So they make it to San Francisco! After meeting up with a favorite teacher of Vivian’s, recharging, and getting the emotional boost they needed to carry on, the gang heads out to find a mysterious compound where the church supposedly is. Naturally they find it, and now the only thing to do is break and and snoop around. They do, find out they aren’t alone, and learn a lot more about the church than they were meant to. Basically the church has been spearheaded by two guys with serious mental disorders who believe angels are talking to them via a screen in the wall. Anyone with common sense can see that this is a thinly veiled story for a giant corporation (or government) take over. Vivian and Harp get out of there, while the guy hangs about to deal with whatever is happening. Oh, and naturally one of them is his dad. But I’m guessing you saw that way back in the start.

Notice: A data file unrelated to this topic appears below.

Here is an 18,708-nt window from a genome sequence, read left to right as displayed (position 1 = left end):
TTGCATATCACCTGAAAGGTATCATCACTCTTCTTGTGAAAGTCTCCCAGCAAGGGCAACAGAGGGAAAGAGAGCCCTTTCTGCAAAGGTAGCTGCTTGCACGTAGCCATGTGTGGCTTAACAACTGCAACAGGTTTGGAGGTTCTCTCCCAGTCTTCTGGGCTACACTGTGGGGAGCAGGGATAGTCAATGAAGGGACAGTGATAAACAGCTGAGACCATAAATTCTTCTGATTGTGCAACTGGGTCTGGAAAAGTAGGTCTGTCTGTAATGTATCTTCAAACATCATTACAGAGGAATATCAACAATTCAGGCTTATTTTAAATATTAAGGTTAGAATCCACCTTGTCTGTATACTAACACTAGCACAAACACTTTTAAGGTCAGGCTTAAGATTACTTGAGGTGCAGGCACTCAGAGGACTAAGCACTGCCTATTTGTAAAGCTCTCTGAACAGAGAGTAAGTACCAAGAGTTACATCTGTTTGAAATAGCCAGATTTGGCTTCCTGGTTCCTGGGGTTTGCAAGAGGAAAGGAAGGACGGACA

Harp drives Vivian to Vivian’s half sister’s house. Naturally this sister appeared about mid way through the story as Vivian found out from estranged relatives that her parents weren’t who they seemed to be. Unsurprisingly, Vivian not only finds her sister, but her mother as well. Her mother strings a tale of woe, but that doesn’t shake the unmovable, unfeeling Vivian Apple. Oh no. Instead of settling down with her family, Vivian decides to get back up with Harp and go out and take down the church, find her guy, and save the world from ending. That’s where we end, and another book picks up. It does this in the typical fashion of books with sequels of not really giving an ending, thus forcing you to go out and buy the next book so you can feel some sense of closure.